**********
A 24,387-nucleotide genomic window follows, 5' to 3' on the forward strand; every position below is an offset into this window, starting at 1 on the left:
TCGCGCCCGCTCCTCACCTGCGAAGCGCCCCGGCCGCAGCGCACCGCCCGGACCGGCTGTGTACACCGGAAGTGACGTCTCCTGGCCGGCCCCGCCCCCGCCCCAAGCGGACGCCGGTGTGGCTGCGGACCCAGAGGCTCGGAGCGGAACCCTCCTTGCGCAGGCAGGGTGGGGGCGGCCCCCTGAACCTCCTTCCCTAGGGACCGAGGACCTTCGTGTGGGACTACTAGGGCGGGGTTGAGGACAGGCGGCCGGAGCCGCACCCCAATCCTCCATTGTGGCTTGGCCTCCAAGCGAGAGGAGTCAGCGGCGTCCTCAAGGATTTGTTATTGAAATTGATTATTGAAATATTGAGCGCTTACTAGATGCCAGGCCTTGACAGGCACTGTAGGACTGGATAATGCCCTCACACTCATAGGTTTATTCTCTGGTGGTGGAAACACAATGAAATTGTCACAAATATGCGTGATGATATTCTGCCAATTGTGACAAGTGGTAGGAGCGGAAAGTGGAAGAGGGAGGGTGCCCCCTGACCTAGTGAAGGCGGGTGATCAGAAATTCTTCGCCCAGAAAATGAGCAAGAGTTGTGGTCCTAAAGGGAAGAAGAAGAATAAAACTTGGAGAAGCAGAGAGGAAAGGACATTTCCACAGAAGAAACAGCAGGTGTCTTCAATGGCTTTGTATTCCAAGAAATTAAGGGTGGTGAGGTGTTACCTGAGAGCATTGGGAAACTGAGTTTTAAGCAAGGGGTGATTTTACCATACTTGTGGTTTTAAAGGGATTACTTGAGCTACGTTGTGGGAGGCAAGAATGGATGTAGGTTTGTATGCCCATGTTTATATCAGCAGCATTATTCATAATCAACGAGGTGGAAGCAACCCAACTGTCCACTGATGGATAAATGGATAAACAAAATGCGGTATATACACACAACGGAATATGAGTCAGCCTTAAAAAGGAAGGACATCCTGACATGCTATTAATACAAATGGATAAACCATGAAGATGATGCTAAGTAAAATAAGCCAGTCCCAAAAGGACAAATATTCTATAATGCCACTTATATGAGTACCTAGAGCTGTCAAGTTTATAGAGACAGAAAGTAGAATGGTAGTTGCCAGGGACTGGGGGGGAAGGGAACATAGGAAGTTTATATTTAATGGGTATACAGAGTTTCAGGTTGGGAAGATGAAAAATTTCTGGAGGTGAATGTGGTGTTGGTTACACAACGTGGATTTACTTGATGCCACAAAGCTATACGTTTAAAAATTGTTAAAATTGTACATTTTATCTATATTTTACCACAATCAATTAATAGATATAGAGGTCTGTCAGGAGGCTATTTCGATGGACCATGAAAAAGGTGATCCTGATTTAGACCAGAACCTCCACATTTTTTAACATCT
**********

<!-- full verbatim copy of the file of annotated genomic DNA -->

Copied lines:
A 24,387-nucleotide genomic window follows, 5' to 3' on the forward strand; every position below is an offset into this window, starting at 1 on the left:
TCGCGCCCGCTCCTCACCTGCGAAGCGCCCCGGCCGCAGCGCACCGCCCGGACCGGCTGTGTACACCGGAAGTGACGTCTCCTGGCCGGCCCCGCCCCCGCCCCAAGCGGACGCCGGTGTGGCTGCGGACCCAGAGGCTCGGAGCGGAACCCTCCTTGCGCAGGCAGGGTGGGGGCGGCCCCCTGAACCTCCTTCCCTAGGGACCGAGGACCTTCGTGTGGGACTACTAGGGCGGGGTTGAGGACAGGCGGCCGGAGCCGCACCCCAATCCTCCATTGTGGCTTGGCCTCCAAGCGAGAGGAGTCAGCGGCGTCCTCAAGGATTTGTTATTGAAATTGATTATTGAAATATTGAGCGCTTACTAGATGCCAGGCCTTGACAGGCACTGTAGGACTGGATAATGCCCTCACACTCATAGGTTTATTCTCTGGTGGTGGAAACACAATGAAATTGTCACAAATATGCGTGATGATATTCTGCCAATTGTGACAAGTGGTAGGAGCGGAAAGTGGAAGAGGGAGGGTGCCCCCTGACCTAGTGAAGGCGGGTGATCAGAAATTCTTCGCCCAGAAAATGAGCAAGAGTTGTGGTCCTAAAGGGAAGAAGAAGAATAAAACTTGGAGAAGCAGAGAGGAAAGGACATTTCCACAGAAGAAACAGCAGGTGTCTTCAATGGCTTTGTATTCCAAGAAATTAAGGGTGGTGAGGTGTTACCTGAGAGCATTGGGAAACTGAGTTTTAAGCAAGGGGTGATTTTACCATACTTGTGGTTTTAAAGGGATTACTTGAGCTACGTTGTGGGAGGCAAGAATGGATGTAGGTTTGTATGCCCATGTTTATATCAGCAGCATTATTCATAATCAACGAGGTGGAAGCAACCCAACTGTCCACTGATGGATAAATGGATAAACAAAATGCGGTATATACACACAACGGAATATGAGTCAGCCTTAAAAAGGAAGGACATCCTGACATGCTATTAATACAAATGGATAAACCATGAAGATGATGCTAAGTAAAATAAGCCAGTCCCAAAAGGACAAATATTCTATAATGCCACTTATATGAGTACCTAGAGCTGTCAAGTTTATAGAGACAGAAAGTAGAATGGTAGTTGCCAGGGACTGGGGGGGAAGGGAACATAGGAAGTTTATATTTAATGGGTATACAGAGTTTCAGGTTGGGAAGATGAAAAATTTCTGGAGGTGAATGTGGTGTTGGTTACACAACGTGGATTTACTTGATGCCACAAAGCTATACGTTTAAAAATTGTTAAAATTGTACATTTTATCTATATTTTACCACAATCAATTAATAGATATAGAGGTCTGTCAGGAGGCTATTTCGATGGACCATGAAAAAGGTGATCCTGATTTAGACCAGAACCTCCACATTTTTTAACATCT